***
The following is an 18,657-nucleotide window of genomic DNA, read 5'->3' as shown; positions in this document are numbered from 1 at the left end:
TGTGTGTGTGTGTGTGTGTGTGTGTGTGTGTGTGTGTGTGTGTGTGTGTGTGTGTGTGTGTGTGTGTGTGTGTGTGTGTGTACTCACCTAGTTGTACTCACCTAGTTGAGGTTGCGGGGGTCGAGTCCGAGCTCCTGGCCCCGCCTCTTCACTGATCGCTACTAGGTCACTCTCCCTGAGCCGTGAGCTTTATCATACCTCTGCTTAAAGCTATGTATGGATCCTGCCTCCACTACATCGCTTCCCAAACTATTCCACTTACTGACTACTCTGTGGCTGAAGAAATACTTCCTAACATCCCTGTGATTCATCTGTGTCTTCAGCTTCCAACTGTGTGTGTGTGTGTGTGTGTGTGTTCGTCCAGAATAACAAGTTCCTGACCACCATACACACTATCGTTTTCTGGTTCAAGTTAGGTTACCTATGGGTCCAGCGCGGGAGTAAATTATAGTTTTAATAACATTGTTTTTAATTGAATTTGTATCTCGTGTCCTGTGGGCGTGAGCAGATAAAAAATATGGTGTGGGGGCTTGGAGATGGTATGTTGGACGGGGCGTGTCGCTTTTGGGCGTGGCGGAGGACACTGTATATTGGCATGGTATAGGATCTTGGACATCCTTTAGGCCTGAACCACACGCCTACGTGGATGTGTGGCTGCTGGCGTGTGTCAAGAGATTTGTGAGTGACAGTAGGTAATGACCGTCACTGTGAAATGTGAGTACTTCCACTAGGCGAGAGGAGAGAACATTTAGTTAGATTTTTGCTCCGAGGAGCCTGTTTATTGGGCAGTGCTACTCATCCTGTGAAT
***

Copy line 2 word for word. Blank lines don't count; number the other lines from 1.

TGTGTGTGTGTGTGTGTGTGTGTGTGTGTGTGTGTGTGTGTGTGTGTGTGTGTGTGTGTGTGTGTGTGTGTGTGTGTGTGTACTCACCTAGTTGTACTCACCTAGTTGAGGTTGCGGGGGTCGAGTCCGAGCTCCTGGCCCCGCCTCTTCACTGATCGCTACTAGGTCACTCTCCCTGAGCCGTGAGCTTTATCATACCTCTGCTTAAAGCTATGTATGGATCCTGCCTCCACTACATCGCTTCCCAAACTATTCCACTTACTGACTACTCTGTGGCTGAAGAAATACTTCCTAACATCCCTGTGATTCATCTGTGTCTTCAGCTTCCAACTGTGTGTGTGTGTGTGTGTGTGTGTTCGTCCAGAATAACAAGTTCCTGACCACCATACACACTATCGTTTTCTGGTTCAAGTTAGGTTACCTATGGGTCCAGCGCGGGAGTAAATTATAGTTTTAATAACATTGTTTTTAATTGAATTTGTATCTCGTGTCCTGTGGGCGTGAGCAGATAAAAAATATGGTGTGGGGGCTTGGAGATGGTATGTTGGACGGGGCGTGTCGCTTTTGGGCGTGGCGGAGGACACTGTATATTGGCATGGTATAGGATCTTGGACATCCTTTAGGCCTGAACCACACGCCTACGTGGATGTGTGGCTGCTGGCGTGTGTCAAGAGATTTGTGAGTGACAGTAGGTAATGACCGTCACTGTGAAATGTGAGTACTTCCACTAGGCGAGAGGAGAGAACATTTAGTTAGATTTTTGCTCCGAGGAGCCTGTTTATTGGGCAGTGCTACTCATCCTGTGAAT